AAT, Compliance, Investments, SMSF

Strategy must match investment actions

SMSF Investment strategy SIS Act Merchant v Commissioner of Taxation [2024] Administrative Appeals Tribunal DBA Lawyers Shaun Backhaus

SMSF trustees cannot only articulate an investment strategy, but must give effect to it each year to be compliant with their obligations under superannuation law.

An SMSF lawyer has reminded trustees they must give effect to a fund’s investment strategy and ensure the document aligns with their actual investment decisions in order to remain compliant with superannuation law.

DBA Lawyers senior associate Shaun Backhaus noted the recent case of Merchant v Commissioner of Taxation [2024] heard before the Administrative Appeals Tribunal (AAT) demonstrated the importance of regularly reviewing a fund’s investment strategy to ensure it was appropriate.

In this case, the AAT overturned the disqualification of a trustee who acquired shares from a controlled discretionary trust to realise a capital loss.

However, the trustee was still found to have contravened the Superannuation (Industry) Supervision Act because the investment was not permitted within the fund’s existing strategy.

“[The Merchant decision] has furthered the consideration of investment strategies and shown while many trustees might treat them as just a compliance document, what’s in them does matter,” Backhaus told attendees of a DBA Lawyers webinar last Friday.

“It’s not just those percentages that are important, it’s all the other content that is meant to be part of the strategy. If we’ve got trustees that don’t know what’s in the strategy, they need to know what’s in it, they need to read it and consider it.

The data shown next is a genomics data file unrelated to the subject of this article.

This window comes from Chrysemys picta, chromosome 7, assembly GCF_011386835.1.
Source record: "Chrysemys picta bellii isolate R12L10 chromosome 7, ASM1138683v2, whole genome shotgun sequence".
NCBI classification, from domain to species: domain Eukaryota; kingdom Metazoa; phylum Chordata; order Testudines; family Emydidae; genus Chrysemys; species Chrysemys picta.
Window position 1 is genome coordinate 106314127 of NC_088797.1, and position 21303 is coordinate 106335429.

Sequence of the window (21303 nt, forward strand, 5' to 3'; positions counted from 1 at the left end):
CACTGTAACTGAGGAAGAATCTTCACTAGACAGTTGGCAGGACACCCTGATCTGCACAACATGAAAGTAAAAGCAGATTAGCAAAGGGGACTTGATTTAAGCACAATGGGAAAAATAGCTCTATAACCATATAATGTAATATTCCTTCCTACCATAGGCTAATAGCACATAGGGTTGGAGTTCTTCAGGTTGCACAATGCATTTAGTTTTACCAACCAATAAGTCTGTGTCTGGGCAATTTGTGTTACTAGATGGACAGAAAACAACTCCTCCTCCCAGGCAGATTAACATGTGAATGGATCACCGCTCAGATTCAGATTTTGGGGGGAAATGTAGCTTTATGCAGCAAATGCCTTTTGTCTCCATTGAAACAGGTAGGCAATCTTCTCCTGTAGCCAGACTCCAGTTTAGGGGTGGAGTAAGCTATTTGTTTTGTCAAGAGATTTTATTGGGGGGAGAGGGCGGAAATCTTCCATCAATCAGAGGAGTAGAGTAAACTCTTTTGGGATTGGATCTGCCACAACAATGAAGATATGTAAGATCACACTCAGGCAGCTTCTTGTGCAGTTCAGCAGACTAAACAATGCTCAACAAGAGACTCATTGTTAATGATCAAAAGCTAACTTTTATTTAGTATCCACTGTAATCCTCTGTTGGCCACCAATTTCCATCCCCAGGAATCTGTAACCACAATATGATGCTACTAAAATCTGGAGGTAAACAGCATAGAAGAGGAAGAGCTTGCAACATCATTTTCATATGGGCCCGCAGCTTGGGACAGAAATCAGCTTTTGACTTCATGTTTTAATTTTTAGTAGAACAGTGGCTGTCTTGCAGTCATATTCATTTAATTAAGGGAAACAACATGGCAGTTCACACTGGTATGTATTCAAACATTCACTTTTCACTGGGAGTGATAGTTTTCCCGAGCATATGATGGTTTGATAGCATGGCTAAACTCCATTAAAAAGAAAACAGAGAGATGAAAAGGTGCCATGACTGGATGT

“The AAT will look into the words written in the strategy and the other evidence surrounding the investment; communication with advisers, for example.”

If an SMSF trustee wants to make decisions that differ from the current investment strategy, he recommended updating the strategy and supplementing it with additional documentation to ensure compliance.

“Follow that strategy or change it when you’re doing big investments, for example, if it’s the first time the fund is investing in property or it has a limited recourse borrowing arrangement,” he said.

“Get that contemporaneous documentary evidence. There should be some resolutions confirming the trustees have looked at the investment strategy and an investment falls in line with the strategy, or if it doesn’t, change it. Having that document put down could be worth a lot.

“Practically it’s not necessarily about what the strategy is, it’s just about giving effect to it and showing that you’ve considered it. It’s hard to say you’ve given effect to a strategy if it’s very different to the investments you’re currently making.

“If people aren’t engaging with the strategy, that is risky for the fund. It could be a contravention and that also means that advisers or auditors are going to be at risk too.”

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